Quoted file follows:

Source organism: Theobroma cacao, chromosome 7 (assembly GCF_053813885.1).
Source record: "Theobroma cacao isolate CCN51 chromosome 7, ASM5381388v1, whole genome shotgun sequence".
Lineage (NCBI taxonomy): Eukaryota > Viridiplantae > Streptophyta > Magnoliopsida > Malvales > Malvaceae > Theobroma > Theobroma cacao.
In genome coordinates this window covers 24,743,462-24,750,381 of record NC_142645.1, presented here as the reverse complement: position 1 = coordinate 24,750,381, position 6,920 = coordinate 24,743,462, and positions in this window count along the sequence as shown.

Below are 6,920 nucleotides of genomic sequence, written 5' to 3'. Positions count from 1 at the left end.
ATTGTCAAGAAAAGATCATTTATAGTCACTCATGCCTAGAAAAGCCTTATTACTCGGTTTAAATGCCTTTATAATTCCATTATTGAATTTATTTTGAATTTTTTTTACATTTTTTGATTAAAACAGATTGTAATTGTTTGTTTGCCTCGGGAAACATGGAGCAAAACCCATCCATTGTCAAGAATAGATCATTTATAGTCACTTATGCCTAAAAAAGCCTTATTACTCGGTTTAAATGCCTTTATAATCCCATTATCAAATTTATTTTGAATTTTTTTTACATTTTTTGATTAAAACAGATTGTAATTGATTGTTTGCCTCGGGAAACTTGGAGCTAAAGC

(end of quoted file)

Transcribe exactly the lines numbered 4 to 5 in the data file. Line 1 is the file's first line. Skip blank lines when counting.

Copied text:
In genome coordinates this window covers 24,743,462-24,750,381 of record NC_142645.1, presented here as the reverse complement: position 1 = coordinate 24,750,381, position 6,920 = coordinate 24,743,462, and positions in this window count along the sequence as shown.

Below are 6,920 nucleotides of genomic sequence, written 5' to 3'. Positions count from 1 at the left end.